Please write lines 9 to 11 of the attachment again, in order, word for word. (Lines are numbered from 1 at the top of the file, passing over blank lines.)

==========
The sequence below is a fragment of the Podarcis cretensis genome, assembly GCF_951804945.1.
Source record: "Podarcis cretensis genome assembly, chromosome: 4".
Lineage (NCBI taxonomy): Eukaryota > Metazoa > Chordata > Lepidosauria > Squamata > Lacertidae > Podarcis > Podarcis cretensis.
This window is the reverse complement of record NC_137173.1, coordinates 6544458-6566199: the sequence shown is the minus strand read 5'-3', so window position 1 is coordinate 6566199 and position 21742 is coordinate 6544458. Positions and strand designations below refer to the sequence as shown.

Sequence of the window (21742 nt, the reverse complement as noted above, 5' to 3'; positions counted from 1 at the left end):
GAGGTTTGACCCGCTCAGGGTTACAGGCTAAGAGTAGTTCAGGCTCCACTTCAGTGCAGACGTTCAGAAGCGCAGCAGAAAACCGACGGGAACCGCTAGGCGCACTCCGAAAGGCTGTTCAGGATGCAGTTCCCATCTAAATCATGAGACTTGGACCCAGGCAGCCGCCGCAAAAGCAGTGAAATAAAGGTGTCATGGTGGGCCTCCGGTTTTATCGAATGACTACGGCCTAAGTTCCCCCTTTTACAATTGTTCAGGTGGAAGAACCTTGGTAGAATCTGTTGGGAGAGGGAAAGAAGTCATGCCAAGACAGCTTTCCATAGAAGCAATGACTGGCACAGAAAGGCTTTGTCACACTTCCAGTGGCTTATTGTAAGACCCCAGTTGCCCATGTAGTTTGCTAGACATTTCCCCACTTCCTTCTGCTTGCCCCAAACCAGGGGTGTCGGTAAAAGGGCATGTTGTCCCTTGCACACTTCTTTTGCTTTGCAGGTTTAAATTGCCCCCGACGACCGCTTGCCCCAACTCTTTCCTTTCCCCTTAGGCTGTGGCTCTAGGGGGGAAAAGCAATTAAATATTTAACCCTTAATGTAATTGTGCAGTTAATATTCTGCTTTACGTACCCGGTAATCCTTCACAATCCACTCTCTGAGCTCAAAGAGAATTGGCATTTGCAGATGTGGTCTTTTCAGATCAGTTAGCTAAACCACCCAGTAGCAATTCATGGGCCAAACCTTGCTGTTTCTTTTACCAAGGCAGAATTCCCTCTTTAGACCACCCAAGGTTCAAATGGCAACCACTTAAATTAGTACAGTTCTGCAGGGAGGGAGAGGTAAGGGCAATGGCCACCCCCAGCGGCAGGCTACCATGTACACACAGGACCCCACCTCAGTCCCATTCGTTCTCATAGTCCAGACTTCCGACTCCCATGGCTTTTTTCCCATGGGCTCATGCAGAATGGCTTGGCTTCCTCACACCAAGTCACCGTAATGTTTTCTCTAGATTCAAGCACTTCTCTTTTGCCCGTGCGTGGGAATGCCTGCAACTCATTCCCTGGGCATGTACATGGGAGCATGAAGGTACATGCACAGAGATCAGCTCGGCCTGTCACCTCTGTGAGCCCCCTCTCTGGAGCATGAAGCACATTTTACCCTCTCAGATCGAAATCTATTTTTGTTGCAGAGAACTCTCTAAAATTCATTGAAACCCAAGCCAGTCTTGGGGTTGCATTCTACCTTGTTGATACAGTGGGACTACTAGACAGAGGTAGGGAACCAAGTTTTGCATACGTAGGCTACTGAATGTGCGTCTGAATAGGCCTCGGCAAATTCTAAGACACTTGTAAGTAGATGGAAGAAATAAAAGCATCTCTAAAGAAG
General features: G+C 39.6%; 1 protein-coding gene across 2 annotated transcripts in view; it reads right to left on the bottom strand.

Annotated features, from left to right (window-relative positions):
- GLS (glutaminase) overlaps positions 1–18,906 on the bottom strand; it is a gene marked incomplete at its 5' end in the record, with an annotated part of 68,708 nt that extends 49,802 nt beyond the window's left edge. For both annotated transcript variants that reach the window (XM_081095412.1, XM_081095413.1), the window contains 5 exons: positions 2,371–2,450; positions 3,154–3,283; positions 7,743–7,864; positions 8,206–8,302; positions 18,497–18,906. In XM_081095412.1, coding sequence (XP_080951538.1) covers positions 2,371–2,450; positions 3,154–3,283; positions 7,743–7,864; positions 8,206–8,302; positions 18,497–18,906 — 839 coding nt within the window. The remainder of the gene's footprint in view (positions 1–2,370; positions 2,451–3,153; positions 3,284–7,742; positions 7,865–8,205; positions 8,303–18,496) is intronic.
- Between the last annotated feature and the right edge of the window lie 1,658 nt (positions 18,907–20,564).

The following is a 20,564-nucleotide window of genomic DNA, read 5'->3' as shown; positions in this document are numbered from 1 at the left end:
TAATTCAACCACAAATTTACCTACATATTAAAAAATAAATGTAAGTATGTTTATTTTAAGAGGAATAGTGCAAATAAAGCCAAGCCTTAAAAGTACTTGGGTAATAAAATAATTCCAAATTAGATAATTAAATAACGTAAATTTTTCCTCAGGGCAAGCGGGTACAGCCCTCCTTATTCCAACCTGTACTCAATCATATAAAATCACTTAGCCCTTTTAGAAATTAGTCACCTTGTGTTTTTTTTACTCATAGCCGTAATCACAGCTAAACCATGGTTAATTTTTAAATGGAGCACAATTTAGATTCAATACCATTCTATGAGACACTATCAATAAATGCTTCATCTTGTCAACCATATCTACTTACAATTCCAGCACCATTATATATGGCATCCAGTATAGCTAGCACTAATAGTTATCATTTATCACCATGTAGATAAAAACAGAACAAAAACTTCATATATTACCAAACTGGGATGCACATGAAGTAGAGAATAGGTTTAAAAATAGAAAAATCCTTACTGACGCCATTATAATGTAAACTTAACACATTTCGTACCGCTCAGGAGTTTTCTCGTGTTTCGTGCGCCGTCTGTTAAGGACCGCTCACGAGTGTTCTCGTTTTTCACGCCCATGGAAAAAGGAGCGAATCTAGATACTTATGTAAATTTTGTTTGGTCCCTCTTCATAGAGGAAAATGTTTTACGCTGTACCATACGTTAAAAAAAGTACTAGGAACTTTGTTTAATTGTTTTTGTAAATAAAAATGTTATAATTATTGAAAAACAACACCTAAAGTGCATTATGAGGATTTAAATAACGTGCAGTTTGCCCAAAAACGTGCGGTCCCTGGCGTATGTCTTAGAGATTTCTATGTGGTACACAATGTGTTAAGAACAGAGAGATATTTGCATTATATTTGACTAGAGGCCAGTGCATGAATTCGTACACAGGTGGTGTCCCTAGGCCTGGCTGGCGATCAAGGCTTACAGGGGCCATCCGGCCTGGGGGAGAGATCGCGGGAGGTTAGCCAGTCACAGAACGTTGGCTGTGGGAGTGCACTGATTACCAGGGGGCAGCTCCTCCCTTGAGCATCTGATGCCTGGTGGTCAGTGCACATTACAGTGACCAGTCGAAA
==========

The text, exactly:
- GLS (glutaminase) overlaps positions 1–18,906 on the bottom strand; it is a gene marked incomplete at its 5' end in the record, with an annotated part of 68,708 nt that extends 49,802 nt beyond the window's left edge. For both annotated transcript variants that reach the window (XM_081095412.1, XM_081095413.1), the window contains 5 exons: positions 2,371–2,450; positions 3,154–3,283; positions 7,743–7,864; positions 8,206–8,302; positions 18,497–18,906. In XM_081095412.1, coding sequence (XP_080951538.1) covers positions 2,371–2,450; positions 3,154–3,283; positions 7,743–7,864; positions 8,206–8,302; positions 18,497–18,906 — 839 coding nt within the window. The remainder of the gene's footprint in view (positions 1–2,370; positions 2,451–3,153; positions 3,284–7,742; positions 7,865–8,205; positions 8,303–18,496) is intronic.
- Between the last annotated feature and the right edge of the window lie 1,658 nt (positions 18,907–20,564).

The following is a 20,564-nucleotide window of genomic DNA, read 5'->3' as shown; positions in this document are numbered from 1 at the left end: